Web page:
5W vs 10W LED Chips for Mine Lamps

For the past eight years, there has been a ding-dong battle between lamp manufacturers as to whether 5W or 10W LED lights are the best.  So, before arriving at any conclusions on this sometimes touchy subject, let’s dig a bit deeper into the function of the LEDs.

Way back in the 2010s when high-powered LED’s were in their infancy, there was a range of options, including 3W, 5W, 10W and then the infamous COBs, which ranged from 20W up to 100W.  Some of us remember these COBs particularly well as they acted like very reliable boomerangs – nearly everyone that was supplied came back!  This trend of using COB’s in designs slowed down rapidly due to the absurdly high failure rate and multiple chips were more commonly used.  However, the 5W vs 10W discussion then began.  At this stage, 3W was largely ignored except by the cheapest of manufacturers.

The 5W argument was that a larger number of smaller chips gave more surface area to dissipate the heat, and because there were that many more optics, gave greater control over the light.  By contrast, 10Ws stated that they gave the best size to output ratio and you only had to buy half as many optics. Both points are true although there is a twist to which makes the case for 10Ws more difficult to justify.

10Ws and heat issues

The argument almost holds water but not quite.  In order to control the heat on a slow-moving vehicle, most manufacturers put safety limiters in place which throttle the power back once the lamp reaches a certain temperature.  This means that the lamp may only be operating at 70-80% of the stated performance at any given time, removing much of the benefits thought to the there.  The solution some companies use is the run the LED’s at 6-7W to overcome the heat problem.  However, this brings you very close to the 5W output but the LED cost is nearly twice as much.

Things start the change

The tide started turning when manufacturers, seeing the issues in the field, started putting more effort and R&D budget into the 5W chips.  This gave lighting manufacturers more options in terms of efficiency, optical performance and output and made it simpler for them to specify the 5W over a 10W for new product developments.  Additionally, manufacturers of off-the-shelf optics were also concentrating their efforts on 5W, further fuelling the fire.  Many were very aware of the warranty costs of the past few years and continued the march to make 5W dominant.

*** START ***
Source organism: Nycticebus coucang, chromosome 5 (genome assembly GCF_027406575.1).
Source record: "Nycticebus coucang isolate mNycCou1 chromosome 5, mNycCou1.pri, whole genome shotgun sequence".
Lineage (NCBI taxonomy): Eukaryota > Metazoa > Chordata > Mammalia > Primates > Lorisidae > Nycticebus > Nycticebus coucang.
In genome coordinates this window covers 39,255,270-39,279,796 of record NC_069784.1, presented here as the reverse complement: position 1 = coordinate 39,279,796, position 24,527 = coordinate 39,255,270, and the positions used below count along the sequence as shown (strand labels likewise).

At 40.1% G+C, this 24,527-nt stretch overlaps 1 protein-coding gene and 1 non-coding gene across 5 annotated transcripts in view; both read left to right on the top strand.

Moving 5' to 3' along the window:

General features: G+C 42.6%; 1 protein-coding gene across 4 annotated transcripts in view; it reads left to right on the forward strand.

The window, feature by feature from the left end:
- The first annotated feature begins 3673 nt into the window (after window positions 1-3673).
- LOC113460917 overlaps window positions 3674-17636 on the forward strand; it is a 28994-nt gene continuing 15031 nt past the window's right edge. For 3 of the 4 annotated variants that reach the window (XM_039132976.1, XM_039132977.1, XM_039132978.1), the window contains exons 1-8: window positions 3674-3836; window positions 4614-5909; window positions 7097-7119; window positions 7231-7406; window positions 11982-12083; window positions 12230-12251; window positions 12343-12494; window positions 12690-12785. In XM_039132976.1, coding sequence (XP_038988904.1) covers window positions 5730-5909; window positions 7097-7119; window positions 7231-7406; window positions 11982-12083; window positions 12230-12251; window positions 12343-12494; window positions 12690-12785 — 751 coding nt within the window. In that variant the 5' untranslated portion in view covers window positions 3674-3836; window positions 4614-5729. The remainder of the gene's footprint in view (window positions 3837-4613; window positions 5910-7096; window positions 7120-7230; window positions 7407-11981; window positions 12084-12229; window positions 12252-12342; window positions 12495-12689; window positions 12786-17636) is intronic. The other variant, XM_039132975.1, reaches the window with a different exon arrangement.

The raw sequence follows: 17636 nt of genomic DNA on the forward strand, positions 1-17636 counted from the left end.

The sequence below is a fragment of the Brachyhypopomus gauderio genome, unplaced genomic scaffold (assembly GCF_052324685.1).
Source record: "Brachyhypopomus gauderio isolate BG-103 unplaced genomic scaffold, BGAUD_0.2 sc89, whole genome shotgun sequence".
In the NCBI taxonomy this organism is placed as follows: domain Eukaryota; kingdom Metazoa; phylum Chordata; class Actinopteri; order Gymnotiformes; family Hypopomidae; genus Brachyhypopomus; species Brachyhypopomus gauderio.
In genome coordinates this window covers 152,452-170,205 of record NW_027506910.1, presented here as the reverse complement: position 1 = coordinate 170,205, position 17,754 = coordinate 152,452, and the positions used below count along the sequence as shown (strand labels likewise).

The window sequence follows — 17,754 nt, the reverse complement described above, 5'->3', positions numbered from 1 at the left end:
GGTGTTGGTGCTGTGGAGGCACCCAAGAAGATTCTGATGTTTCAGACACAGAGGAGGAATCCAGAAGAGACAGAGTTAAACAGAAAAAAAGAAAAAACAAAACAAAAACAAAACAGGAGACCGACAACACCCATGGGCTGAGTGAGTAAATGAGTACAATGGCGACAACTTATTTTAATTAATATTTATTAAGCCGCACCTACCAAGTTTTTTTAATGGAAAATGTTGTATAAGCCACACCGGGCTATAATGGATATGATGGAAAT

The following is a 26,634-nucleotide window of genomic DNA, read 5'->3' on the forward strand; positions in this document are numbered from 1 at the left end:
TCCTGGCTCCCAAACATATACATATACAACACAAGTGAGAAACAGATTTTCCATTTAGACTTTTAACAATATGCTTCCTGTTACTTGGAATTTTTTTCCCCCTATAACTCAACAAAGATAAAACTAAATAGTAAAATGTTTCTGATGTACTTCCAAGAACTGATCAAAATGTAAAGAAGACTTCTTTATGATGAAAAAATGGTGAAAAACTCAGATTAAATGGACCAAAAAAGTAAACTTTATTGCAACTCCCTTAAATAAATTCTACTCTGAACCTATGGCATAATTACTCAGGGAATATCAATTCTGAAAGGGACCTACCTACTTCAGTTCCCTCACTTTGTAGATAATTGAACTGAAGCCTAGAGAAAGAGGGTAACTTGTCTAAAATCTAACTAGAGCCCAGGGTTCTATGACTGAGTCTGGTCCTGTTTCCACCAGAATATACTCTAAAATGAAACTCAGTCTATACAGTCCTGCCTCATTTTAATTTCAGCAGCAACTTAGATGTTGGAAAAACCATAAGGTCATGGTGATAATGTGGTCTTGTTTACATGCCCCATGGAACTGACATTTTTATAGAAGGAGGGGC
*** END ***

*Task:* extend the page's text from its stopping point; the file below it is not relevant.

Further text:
Ultra Vision has used both for six years now but the arguments in favour of 10W are looking less and less convincing.  Even after all these years of rapid improvements and developments within the industry, 10W still have an issue with a concentration of heat.  This is in the heat sink but also in the lens.  In many mining environments, the lamps quickly become covered in dust, mud or oil.  As the light cannot pass through the lens there is a build-up of heat which can burn through the lens in a very short space of time.  On the other hand, the 5W chips overcome this problem by being more spread out and thereby more evenly spreading the heat.

Conclusion

So, as always in these cases, the end-user ultimately makes the decision by choosing products that perform the best.  Very few drivers of heavy vehicles know or care what LEDs are powering their lights. However, they sure care when the lights don’t work.  This pressure ultimately filters back up the line by means of heated debates, cancelled contracts and expensive claims.  That pressure is transferred back via the sales team, manufacturer and R&D personnel until finally the issue has been remedied.

Such has been the way of civilisation and has driven positive change for thousands of years.

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